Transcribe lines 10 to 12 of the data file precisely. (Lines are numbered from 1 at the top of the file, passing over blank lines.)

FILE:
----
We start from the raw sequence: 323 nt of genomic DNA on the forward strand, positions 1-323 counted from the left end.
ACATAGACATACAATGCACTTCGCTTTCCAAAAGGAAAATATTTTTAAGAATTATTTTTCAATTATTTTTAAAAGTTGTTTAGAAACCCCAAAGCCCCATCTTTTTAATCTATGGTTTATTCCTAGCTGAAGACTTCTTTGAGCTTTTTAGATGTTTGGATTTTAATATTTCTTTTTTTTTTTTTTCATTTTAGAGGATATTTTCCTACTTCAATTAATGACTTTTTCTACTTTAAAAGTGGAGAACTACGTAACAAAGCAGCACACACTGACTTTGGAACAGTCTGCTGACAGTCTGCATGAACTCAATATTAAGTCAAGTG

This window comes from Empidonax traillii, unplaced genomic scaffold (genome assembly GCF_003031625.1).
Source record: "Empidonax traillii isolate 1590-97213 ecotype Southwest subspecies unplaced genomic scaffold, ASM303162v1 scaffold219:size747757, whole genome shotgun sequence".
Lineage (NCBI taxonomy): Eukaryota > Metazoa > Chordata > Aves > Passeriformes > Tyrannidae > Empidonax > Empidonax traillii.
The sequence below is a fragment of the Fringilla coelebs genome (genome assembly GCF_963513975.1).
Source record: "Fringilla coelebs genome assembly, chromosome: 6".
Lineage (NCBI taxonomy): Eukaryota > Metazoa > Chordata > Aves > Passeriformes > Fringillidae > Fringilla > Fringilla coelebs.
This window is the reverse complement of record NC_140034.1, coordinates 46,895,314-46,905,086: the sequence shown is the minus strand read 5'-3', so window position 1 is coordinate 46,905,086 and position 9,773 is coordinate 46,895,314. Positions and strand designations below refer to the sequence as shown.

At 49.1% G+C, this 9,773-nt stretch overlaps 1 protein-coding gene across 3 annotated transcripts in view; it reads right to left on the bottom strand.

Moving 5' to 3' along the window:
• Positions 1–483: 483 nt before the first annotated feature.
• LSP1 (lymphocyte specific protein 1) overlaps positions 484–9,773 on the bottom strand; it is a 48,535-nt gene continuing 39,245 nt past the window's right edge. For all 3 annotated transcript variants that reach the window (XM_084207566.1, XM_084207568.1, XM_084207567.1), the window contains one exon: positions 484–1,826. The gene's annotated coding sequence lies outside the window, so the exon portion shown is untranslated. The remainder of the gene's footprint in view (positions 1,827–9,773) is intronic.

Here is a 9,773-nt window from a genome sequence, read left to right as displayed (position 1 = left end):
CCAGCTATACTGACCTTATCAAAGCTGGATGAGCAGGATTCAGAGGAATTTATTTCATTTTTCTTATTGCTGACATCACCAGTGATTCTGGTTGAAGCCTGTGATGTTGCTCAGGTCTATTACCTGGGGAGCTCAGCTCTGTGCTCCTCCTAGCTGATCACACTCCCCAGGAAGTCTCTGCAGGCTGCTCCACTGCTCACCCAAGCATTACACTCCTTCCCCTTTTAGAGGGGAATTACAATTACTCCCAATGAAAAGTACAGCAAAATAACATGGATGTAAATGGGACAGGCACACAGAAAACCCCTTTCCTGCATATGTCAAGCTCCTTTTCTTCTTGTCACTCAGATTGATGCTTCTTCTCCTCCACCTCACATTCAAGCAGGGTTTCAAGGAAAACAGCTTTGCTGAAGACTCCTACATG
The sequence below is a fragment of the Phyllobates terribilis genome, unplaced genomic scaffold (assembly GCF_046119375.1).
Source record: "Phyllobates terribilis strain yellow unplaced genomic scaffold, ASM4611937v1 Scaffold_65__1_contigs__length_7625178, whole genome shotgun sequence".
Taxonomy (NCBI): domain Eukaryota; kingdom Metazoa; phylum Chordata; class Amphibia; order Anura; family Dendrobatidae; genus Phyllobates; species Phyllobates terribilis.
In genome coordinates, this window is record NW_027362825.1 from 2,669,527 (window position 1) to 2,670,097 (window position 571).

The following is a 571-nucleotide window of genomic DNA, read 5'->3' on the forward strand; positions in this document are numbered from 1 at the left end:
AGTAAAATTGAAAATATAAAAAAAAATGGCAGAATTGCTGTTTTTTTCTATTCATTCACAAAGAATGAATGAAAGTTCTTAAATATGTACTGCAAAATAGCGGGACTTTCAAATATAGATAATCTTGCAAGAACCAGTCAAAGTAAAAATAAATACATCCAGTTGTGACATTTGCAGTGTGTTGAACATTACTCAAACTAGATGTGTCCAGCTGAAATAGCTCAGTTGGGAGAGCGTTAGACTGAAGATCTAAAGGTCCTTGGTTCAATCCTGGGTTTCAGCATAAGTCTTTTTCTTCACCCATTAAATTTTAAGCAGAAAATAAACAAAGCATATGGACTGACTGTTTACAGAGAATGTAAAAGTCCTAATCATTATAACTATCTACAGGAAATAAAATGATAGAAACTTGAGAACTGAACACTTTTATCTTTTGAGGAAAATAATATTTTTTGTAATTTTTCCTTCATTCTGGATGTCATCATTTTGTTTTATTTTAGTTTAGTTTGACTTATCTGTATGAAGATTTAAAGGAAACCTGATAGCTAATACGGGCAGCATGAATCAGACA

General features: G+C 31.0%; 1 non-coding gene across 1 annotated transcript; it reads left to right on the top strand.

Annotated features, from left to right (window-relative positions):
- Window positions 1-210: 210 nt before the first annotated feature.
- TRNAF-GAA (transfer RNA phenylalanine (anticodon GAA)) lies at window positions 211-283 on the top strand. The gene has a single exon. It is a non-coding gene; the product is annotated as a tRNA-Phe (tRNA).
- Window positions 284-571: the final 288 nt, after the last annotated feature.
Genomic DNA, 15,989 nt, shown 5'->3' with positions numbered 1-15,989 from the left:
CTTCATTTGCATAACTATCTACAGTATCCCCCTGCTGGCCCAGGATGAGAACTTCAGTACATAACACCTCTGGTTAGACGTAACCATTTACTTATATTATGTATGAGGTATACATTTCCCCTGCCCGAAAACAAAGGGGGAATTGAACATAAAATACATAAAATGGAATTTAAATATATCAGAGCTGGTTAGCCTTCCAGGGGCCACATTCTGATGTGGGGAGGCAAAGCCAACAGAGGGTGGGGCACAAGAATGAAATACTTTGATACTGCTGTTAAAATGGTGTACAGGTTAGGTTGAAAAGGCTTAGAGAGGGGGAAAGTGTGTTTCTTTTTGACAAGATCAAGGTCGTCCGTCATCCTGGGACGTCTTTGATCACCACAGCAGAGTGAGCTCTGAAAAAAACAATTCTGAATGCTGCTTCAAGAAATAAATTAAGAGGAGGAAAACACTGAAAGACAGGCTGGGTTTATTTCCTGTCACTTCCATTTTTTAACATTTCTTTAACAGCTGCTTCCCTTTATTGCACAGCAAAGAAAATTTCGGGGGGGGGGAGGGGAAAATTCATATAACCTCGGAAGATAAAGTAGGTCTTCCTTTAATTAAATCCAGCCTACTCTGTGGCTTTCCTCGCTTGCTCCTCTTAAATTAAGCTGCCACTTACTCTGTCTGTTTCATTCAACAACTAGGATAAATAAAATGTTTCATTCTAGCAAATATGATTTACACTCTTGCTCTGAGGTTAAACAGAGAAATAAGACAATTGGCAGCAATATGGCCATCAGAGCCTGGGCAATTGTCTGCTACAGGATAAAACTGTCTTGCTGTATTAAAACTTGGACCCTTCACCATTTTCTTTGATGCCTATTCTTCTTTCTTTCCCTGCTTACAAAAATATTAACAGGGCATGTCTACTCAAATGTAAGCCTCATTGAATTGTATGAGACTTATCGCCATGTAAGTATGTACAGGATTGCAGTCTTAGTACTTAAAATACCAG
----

At 49.1% G+C, this 9,773-nt stretch overlaps 1 protein-coding gene across 3 annotated transcripts in view; it reads right to left on the bottom strand.

Moving 5' to 3' along the window:
• Positions 1–483: 483 nt before the first annotated feature.